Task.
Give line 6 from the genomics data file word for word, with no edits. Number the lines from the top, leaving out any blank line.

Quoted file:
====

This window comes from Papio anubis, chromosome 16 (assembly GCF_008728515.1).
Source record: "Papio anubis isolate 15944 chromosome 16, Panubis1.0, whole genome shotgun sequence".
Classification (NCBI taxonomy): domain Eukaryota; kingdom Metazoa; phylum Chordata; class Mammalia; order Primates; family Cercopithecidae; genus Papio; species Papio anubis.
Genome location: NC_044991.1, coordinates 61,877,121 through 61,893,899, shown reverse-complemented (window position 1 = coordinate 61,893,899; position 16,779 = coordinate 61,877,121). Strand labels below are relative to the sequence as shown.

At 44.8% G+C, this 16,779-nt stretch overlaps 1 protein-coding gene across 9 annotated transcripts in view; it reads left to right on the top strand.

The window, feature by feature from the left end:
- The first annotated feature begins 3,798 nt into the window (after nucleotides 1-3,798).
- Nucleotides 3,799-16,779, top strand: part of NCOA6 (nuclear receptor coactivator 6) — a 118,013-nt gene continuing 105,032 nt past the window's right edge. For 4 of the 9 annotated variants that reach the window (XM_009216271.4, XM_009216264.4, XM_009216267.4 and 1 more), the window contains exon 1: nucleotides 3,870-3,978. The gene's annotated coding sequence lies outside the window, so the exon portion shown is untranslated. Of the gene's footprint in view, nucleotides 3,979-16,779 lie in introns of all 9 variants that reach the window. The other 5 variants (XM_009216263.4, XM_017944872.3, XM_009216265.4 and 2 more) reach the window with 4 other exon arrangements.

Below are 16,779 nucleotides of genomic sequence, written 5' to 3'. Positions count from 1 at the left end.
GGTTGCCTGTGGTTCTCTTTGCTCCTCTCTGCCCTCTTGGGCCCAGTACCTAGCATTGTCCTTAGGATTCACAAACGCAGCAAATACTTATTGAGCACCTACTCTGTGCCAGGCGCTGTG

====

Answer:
The window, feature by feature from the left end: